Other awakened beings have made similar statements. Sri Ramakrishna is quoted as saying, “You should seek illumination like a man whose hair is on fire seeks a pond”.
At the opposite end of the spectrum, there is the lineage of Ramana Maharshi, as passed down via Papaji to Gangaji, Isaac and so on. This teaching maintains that all striving for enlightenment is counter-productive. You should stop trying and just relax, dis-identify with body and mind, and realise that you are the watcher that perceives all things.
My own teacher, Osho, used to have a bit each way. One day he would say you have to make intense effort, and the next day he’d be saying, “Take it easy. There’s no need to make any effort. It will just happen”. When people complained that they were getting confused by these contradictions in his teaching, he would say, “What can I do? Life is paradoxical. Some things are contradictory. I’m just telling it as it is”.
On my own journey I have struggled with this paradox of effort versus letting go, striving versus chilling.
The paradox gets particularly nasty when it comes to motivation. We all understand that if you want something, you have to be motivated to attain it. In other words, you have to really want it. At the same time, as any spiritual teacher will tell you, enlightenment will only come to you when you are free of desire. So all you have to do is figure out how to want something – without desiring it. What could be simpler? Develop a sort of indifferent striving. Like a football fan who passionately wants his team to win – but doesn’t really care at the same time! Kind of like standing on your head, and standing upright simultaneously. If you can just figure that out, you are bound to be enlightened. Or nuts. Or both.
For me it all came down to one question: “What is going to motivate me to sit down on the meditation cushion each morning?” When I approach the cushion with the idea that I want to become enlightened, at some point during my meditation this subtle striving for a goal creates a tension in me. And this very tension prevents me from tapping into those deeper layers where enlightenment lives. So my motivation to sit and meditate will prevent the very thing it is endeavouring to attain.
On the other hand, if – once I realise this – I drop my motivation and just hang out and chill – then I also find that I never tap into those deeper layers where enlightenment lives.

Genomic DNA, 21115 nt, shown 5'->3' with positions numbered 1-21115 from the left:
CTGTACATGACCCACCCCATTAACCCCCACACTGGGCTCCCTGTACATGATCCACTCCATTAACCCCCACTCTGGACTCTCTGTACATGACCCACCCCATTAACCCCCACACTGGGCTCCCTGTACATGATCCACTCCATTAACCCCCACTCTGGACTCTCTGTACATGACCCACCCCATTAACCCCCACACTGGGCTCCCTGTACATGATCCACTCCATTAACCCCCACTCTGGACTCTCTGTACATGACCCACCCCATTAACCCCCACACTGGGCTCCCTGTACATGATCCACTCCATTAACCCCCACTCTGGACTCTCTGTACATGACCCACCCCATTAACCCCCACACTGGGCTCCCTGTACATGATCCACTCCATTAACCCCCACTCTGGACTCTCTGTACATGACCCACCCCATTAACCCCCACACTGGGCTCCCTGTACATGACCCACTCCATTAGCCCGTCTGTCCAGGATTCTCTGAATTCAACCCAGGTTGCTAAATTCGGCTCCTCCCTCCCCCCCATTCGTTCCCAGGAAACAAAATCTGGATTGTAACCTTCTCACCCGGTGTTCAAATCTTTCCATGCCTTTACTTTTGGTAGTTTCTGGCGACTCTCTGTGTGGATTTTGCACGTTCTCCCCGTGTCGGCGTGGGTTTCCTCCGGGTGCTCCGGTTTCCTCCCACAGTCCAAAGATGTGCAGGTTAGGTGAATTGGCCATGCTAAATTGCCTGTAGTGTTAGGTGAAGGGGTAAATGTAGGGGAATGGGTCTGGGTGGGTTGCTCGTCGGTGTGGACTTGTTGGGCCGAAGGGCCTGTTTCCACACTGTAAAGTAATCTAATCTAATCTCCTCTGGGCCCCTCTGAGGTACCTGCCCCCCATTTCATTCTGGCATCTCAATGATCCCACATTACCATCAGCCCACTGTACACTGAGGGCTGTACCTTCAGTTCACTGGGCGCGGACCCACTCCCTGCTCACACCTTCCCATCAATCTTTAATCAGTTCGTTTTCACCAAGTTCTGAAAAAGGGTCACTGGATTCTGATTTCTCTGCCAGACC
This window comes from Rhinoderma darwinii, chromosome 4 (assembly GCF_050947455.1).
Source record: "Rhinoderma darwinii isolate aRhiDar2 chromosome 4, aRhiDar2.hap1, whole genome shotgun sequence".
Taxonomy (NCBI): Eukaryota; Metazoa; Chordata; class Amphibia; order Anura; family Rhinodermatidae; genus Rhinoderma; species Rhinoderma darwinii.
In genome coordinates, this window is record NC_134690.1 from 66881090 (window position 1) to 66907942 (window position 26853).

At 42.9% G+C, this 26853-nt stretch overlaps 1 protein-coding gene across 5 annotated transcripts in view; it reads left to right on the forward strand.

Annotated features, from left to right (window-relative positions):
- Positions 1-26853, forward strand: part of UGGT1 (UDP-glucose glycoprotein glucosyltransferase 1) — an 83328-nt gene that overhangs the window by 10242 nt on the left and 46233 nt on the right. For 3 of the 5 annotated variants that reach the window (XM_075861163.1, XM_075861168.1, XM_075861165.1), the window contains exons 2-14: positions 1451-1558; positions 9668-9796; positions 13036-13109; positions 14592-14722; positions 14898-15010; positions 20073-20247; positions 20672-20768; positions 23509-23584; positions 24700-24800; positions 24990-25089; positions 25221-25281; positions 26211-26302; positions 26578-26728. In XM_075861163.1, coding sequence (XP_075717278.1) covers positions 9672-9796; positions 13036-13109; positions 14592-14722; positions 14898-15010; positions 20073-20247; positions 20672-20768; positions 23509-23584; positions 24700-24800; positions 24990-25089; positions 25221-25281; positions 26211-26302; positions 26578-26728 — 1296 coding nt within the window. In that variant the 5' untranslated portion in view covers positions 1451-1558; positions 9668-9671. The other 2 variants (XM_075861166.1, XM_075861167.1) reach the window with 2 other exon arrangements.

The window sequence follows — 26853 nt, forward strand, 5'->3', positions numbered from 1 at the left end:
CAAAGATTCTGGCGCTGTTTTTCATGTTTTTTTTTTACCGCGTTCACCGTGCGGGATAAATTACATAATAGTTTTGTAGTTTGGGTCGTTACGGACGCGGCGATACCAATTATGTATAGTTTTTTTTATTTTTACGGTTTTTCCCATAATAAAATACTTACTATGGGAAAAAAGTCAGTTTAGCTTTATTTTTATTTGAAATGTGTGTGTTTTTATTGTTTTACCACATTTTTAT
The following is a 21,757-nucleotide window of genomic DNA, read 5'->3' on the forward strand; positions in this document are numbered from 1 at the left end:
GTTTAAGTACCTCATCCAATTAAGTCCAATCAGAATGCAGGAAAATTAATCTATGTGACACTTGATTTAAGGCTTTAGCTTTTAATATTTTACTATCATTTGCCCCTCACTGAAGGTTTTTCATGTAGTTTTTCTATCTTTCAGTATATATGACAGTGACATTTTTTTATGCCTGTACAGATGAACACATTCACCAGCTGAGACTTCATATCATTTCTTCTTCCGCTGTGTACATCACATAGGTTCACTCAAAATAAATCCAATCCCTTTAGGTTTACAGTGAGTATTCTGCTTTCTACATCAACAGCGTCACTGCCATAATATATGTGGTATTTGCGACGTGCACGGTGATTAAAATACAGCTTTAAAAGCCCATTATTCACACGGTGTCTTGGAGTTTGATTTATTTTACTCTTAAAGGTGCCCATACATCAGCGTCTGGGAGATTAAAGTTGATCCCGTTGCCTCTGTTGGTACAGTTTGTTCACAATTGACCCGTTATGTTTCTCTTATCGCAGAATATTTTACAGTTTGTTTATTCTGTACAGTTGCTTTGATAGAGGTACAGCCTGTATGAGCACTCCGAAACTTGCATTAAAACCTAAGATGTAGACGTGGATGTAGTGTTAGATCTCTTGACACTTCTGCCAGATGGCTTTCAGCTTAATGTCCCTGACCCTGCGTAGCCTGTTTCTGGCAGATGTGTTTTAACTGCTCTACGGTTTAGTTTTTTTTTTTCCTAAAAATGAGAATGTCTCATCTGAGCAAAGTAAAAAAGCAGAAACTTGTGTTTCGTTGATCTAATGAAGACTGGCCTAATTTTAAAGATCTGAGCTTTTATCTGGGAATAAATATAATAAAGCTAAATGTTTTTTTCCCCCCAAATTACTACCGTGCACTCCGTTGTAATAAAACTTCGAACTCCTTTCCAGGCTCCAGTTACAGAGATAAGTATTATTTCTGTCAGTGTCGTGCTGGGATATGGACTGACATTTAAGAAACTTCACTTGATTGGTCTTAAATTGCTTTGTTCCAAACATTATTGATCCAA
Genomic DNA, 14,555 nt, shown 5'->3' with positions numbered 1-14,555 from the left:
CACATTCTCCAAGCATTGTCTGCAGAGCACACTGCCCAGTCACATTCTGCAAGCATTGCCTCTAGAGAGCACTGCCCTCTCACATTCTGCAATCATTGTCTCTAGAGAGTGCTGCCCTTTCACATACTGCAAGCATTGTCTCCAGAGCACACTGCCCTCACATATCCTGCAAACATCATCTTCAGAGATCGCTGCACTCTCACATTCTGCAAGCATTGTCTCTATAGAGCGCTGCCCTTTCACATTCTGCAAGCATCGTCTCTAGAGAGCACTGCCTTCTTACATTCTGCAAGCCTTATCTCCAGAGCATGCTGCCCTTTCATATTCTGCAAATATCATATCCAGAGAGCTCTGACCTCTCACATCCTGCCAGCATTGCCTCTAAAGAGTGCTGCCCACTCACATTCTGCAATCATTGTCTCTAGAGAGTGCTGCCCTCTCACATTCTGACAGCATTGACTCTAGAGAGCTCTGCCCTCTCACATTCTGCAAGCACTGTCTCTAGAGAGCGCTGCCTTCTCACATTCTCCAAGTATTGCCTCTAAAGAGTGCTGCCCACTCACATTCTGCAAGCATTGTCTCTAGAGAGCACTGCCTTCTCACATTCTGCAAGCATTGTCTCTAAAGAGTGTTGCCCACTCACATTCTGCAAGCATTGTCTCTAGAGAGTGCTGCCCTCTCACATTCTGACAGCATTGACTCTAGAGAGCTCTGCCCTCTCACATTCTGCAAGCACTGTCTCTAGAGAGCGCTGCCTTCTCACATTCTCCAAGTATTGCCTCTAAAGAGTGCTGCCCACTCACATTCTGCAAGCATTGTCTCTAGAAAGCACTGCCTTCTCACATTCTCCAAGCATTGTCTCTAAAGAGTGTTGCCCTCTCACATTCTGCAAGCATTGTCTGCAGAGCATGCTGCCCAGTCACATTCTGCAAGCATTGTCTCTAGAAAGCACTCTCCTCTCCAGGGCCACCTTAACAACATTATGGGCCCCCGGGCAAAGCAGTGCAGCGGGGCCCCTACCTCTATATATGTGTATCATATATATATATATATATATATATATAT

At some point I learned to embrace this contradiction. And for this I am grateful to my teacher, that he never glossed over it, or pretended it wasn’t there. I realised that enlightenment is not something that I, or anyone else, can control. It comes of its own accord, in its own time. I need to just relax and give up aiming for it.
Then what will get me onto the cushion each morning? Instead of being driven by the wish for enlightenment, I could practise meditation for its own sake. Once you understand the subtleties of it, it is a beautiful thing in itself. It doesn’t have to just be a means to an end. When you sit on a cushion, and attend to this moment without distraction, it is very calming. You get to know yourself, and make peace with yourself. It awakens energies and feelings you didn’t know you had. In its most difficult moments, it is a great opportunity to shift and transform old stuck patterns. And at its best, it is endlessly illuminating and blissful.
When approached in this way, meditation creates the fertile soil where one’s innate awakening can blossom. But this is not an aim. It is a bonus, a gift from existence. By meditating daily, you let the universe know that you’re available to receive this gift. Whenever.
Frank Vilaasa is a counsellor, healer and meditation teacher living in Fremantle WA. He is the author of What is Love? – the spiritual purpose of relationships and can be contacted at www.awaken-love.com